Skin cancer is fairly preventable, but I had so many risk factors I’m not going to play the “if only I had” blame game. Nobody was taking skin cancer or sun block seriously in the 70s nor even in the 80s (aka the Baby oil and Crisco days). Because of my fair skin, and my tendency to burn, I was never a sun goddess. As a child, my mother even made me wear a t-shirt over my swim suit for protection. I don’t think we even knew about sunblock when I was a child. So even though I never stayed in the sun much, wore hats, and added in sunblock as soon as I was aware, I still got the cancer.

I have made lots of changes for my kids, even though, courtesy of their dark-skinned father, they have better melatonin and pigment than I do.

I follow the skin care/cancer prevention advice from ACS:

Can skin cancer be prevented? The best ways to lower the risk of non-melanoma skin cancer are to avoid intense sunlight for long periods of time and to practice sun safety. You can continue to exercise and enjoy the outdoors while practicing sun safety at the same time. Here are some ways you can do this:

  • Avoid the sun between 10 a.m. and 4 p.m.
  • Seek shade: Look for shade, especially in the middle of the day when the sun’s rays are strongest. Practice the shadow rule and teach it to children. If your shadow is shorter than you, the sun’s rays are at their strongest.
  • Slip on a shirt: Cover up with protective clothing to guard as much skin as possible when you are out in the sun. Choose comfortable clothes made of tightly woven fabrics that you cannot see through when held up to a light.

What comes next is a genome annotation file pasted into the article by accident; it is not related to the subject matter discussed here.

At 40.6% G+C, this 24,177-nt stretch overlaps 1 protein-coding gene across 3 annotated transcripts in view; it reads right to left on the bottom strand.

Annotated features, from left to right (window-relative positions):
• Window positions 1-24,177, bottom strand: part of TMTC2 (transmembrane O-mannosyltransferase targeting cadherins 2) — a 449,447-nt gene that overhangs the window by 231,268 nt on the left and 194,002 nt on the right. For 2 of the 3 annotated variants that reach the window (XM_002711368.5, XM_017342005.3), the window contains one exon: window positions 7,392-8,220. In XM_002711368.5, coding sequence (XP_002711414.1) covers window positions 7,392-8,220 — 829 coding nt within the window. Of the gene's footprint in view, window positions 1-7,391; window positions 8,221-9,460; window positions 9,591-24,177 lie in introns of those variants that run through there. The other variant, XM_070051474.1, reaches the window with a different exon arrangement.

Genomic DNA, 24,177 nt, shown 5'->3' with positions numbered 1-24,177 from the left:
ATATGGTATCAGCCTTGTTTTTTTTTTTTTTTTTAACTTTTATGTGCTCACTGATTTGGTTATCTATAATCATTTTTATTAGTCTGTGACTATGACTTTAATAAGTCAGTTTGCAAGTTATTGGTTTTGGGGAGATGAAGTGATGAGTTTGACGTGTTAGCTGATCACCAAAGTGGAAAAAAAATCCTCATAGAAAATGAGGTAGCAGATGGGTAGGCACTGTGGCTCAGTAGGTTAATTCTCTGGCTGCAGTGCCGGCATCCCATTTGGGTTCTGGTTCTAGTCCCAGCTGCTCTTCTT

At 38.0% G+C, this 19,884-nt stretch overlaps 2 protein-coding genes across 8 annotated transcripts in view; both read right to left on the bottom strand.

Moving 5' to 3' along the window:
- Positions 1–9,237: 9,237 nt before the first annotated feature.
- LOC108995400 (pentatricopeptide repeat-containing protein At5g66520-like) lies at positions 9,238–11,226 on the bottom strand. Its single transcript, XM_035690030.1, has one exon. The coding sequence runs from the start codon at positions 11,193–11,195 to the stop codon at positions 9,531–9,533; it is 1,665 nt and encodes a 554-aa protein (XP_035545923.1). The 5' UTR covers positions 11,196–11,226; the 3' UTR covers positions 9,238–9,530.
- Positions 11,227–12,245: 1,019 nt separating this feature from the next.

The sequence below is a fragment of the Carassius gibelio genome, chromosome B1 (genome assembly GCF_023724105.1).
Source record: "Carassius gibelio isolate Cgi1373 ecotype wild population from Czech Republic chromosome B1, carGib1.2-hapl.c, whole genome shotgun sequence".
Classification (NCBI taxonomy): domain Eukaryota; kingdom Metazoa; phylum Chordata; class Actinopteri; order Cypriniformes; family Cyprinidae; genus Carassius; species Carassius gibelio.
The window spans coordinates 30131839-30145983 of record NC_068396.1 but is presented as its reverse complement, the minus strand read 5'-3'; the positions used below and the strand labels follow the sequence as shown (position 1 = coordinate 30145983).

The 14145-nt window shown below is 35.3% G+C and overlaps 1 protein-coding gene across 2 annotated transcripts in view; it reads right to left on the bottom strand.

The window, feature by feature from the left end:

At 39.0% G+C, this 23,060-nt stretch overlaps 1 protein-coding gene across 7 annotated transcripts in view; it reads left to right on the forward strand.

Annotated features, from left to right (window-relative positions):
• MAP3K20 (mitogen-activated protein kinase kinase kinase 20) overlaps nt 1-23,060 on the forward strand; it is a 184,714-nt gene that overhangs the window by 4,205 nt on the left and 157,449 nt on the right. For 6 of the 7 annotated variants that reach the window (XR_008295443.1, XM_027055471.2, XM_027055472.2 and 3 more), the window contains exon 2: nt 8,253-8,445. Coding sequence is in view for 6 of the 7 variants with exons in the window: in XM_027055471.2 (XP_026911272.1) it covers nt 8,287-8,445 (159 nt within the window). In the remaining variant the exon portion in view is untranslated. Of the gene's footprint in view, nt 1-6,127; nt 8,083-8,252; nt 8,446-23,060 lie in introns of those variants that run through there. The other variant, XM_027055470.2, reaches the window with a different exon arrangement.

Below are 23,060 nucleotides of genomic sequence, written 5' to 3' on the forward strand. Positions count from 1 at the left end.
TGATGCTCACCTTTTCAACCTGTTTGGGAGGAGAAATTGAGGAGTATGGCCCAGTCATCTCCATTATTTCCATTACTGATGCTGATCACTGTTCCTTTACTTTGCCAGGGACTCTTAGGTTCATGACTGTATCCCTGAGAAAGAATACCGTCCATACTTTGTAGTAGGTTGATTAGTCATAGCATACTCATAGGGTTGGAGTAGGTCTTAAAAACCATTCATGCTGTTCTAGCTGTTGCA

• Slop on sunscreen: Use sunscreen and lip balm with a sun protection factor (SPF) of 15 or higher. Apply a generous amount of sunscreen (about a palmful) and reapply after swimming, toweling dry, or perspiring. Use sunscreen even on hazy or overcast days.
  • Slap on a hat: Cover your head with a wide-brimmed hat, shading your face, ears, and neck. If you choose a baseball cap, remember to protect your ears and neck with sunscreen.
  • Wrap on sunglasses: Wear sunglasses with 99% to 100% UV absorption to provide optimal protection for the eyes and the surrounding skin.
  • Follow these practices to protect your skin even on cloudy or overcast days. UV rays travel through clouds.
  • Avoid other sources of UV light. Tanning beds and sun lamps are dangerous because they can damage your skin.
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20 Responses to “The importance of being earnest about skin checks”

  1. Morra says:

    Julie, I am so grateful you caught it early and it will be ok. You have inspired me to set up an appointment TODAY. I am covered in freckles and better get them checked. Thank you!
    Morra

  2. Path says:

    Julie — I’m so glad you made a commitment, kept your commitment to getting checked — and that everything will be alright. And thanks for sharing your story! I’m way overdue for a check myself, and our situations are so similar — down to the mother and baby oil — that you’ve convinced me this is URGENT! Be well — Pat

  3. Growing up in MIami, I was also a poster child for skin cancer –and to my shock was diagnosed with it before I was 30. (fortunately basal cell, the least dangerous and most curable) I’m sad that you got this wake up call but glad that you can use it in such a positive way to wake up so many others.

  4. Morra and Pat, so glad you guys are motivated to go get checked! May all be well! And good for you.

    Darryle, yeah, Texas is about the same. And thank you. :)

  5. pgoodness says:

    I am so glad that you’re going to be ok and that you decided to get checked out. Sadly, I think that all of us from the sun loving 70s and 80s are going to have some sort of skin cancer issues eventually. My melanoma diagnosis was a huge wake up call to keep a better eye on myself.

  6. Hi Julie. Thankfully you caught it early. I know you will go on to be an inspiration for many others to get checked.